Science and bicycling meet in a new helmet design

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When we recently did an overview of the evolution of bicycling technology, helmets were barely mentioned. They’ve been made out of the same materials for decades, and the only improvement they’ve seen in that time is a more efficient venting layout. But the timing of that article turned out to be propitious because, a few months later, Trek got in touch to let me know it was introducing the first major change in helmet technology in years.

The obvious answer is that helmets are meant to protect your brain when your head experiences an impact. But the more detailed answer requires delving into a little bit of physics. On a simple level, an impact generates force that, if nothing is protecting you, is translated directly to your skull. A helmet’s job is to dissipate that force. If a helmet could be arbitrarily large or heavy, this would not be a problem. But cyclists are notoriously picky about their equipment’s weight and aerodynamics, which means that a helmet has to do all its redirection of forces in as little space as possible, using light materials.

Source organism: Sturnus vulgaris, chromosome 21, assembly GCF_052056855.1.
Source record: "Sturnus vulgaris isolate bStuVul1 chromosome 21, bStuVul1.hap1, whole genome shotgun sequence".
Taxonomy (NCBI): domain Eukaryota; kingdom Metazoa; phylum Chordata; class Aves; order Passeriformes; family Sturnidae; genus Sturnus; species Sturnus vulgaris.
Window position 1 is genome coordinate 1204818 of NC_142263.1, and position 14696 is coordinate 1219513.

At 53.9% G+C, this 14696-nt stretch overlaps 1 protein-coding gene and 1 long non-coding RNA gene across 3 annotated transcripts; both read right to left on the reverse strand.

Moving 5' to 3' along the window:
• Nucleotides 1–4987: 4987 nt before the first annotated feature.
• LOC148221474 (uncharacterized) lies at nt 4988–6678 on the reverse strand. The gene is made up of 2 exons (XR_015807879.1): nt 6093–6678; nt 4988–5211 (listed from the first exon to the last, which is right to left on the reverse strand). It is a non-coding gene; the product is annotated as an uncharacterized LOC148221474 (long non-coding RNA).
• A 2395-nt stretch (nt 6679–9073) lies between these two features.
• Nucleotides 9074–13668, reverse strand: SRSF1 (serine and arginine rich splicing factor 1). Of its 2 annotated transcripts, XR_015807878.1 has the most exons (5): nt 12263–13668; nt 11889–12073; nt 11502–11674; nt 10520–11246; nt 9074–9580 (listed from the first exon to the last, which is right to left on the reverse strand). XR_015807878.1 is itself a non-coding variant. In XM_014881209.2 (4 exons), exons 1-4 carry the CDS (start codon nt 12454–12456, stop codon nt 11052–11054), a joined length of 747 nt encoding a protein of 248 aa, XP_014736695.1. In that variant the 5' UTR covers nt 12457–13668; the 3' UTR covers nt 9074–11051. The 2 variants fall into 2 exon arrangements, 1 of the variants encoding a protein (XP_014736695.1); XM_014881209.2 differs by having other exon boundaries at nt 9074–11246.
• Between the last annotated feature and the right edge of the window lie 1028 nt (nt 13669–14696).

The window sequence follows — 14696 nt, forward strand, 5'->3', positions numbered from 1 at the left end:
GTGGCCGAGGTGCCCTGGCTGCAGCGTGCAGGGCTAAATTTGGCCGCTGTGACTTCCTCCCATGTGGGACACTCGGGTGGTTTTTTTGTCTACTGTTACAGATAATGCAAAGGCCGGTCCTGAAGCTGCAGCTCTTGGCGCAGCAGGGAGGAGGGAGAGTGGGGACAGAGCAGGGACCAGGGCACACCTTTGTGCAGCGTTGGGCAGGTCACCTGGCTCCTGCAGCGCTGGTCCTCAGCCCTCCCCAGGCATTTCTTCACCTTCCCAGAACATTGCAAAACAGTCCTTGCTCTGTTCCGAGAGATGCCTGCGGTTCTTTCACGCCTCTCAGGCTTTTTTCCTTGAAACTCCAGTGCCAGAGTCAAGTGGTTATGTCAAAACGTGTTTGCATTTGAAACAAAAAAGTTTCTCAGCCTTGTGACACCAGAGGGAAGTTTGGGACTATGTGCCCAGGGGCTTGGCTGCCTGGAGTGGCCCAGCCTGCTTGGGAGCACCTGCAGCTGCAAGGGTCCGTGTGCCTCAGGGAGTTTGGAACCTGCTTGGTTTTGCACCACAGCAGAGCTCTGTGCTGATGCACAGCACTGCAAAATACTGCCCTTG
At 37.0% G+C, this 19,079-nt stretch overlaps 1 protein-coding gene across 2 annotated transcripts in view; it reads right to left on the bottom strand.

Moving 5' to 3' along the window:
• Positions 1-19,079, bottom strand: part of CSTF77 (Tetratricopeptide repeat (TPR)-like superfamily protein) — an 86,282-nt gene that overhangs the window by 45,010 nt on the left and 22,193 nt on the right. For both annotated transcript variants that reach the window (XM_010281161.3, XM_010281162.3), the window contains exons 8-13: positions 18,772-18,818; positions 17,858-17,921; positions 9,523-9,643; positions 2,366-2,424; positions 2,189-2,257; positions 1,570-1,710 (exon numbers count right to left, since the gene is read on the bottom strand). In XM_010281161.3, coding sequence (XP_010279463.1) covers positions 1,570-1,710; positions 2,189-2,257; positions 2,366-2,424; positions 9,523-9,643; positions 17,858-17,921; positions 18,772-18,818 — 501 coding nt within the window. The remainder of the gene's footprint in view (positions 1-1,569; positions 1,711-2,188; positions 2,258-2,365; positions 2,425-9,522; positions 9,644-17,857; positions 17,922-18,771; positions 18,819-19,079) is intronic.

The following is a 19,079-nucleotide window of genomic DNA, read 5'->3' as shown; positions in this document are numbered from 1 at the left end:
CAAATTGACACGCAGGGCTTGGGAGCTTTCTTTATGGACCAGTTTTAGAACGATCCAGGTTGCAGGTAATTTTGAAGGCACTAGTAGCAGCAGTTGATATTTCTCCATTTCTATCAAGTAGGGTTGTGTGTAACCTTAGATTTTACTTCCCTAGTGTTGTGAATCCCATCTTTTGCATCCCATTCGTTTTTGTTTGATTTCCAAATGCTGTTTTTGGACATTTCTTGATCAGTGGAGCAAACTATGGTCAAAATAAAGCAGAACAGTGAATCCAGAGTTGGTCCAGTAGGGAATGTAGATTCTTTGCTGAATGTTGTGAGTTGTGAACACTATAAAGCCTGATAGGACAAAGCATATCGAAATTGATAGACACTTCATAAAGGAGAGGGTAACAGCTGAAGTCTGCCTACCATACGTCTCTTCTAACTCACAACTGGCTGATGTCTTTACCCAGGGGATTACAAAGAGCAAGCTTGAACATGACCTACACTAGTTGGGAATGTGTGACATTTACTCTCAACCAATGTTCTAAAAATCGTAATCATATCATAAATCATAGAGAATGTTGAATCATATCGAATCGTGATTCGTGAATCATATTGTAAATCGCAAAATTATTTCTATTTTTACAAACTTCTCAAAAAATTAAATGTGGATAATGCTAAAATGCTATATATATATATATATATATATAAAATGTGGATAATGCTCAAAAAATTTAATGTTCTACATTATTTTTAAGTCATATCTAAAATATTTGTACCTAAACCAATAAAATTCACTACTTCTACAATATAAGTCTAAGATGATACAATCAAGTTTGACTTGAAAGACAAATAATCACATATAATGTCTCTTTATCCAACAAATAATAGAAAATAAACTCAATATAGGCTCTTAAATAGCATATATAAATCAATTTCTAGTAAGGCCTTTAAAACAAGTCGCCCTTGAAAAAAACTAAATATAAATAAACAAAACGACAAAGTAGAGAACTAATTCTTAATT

Not to change the topic here:

Free Bike Helmets Offered At Carnegie Science Center

PITTSBURGH (KDKA) ‘ You and your child can get a free bike helmet at the Carnegie Science Center on Sunday.

The program, in partnership with the Brain Injury Association of Pennsylvania, will be held at the Carnegie Science Center on March 31 from 12-3 p.m.

Guests will learn about brain injuries, enjoy hands-on activities and have the opportunity to get fitted for a free bike helmet.

Uber’s IPO Dreams Of Jet-Pack Travel Yet Warns That Bicycling Without Helmets Is Dangerous

‘We ‘ hope to add autonomous vehicles, delivery drones, and vertical takeoff and landing vehicles to our network,’ dreams the company that admits in its IPO that it has yet to shake-off sexual harassment claims.

Also admitting to an accumulated deficit of $7.9 billion, the company adds that ‘we expect our operating expenses to increase significantly in the foreseeable future, and we may not achieve profitability.’

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Uber reported $11.3 billion in revenue last year, and its adjusted loss before interest, taxes, depreciation and amortization was just over $1.8 billion.

  • Publisher: Forbes
  • Date: 2019-04-12
  • Author: Carlton Reid
  • Twitter: @forbes
  • Citation: Web link (Read More)

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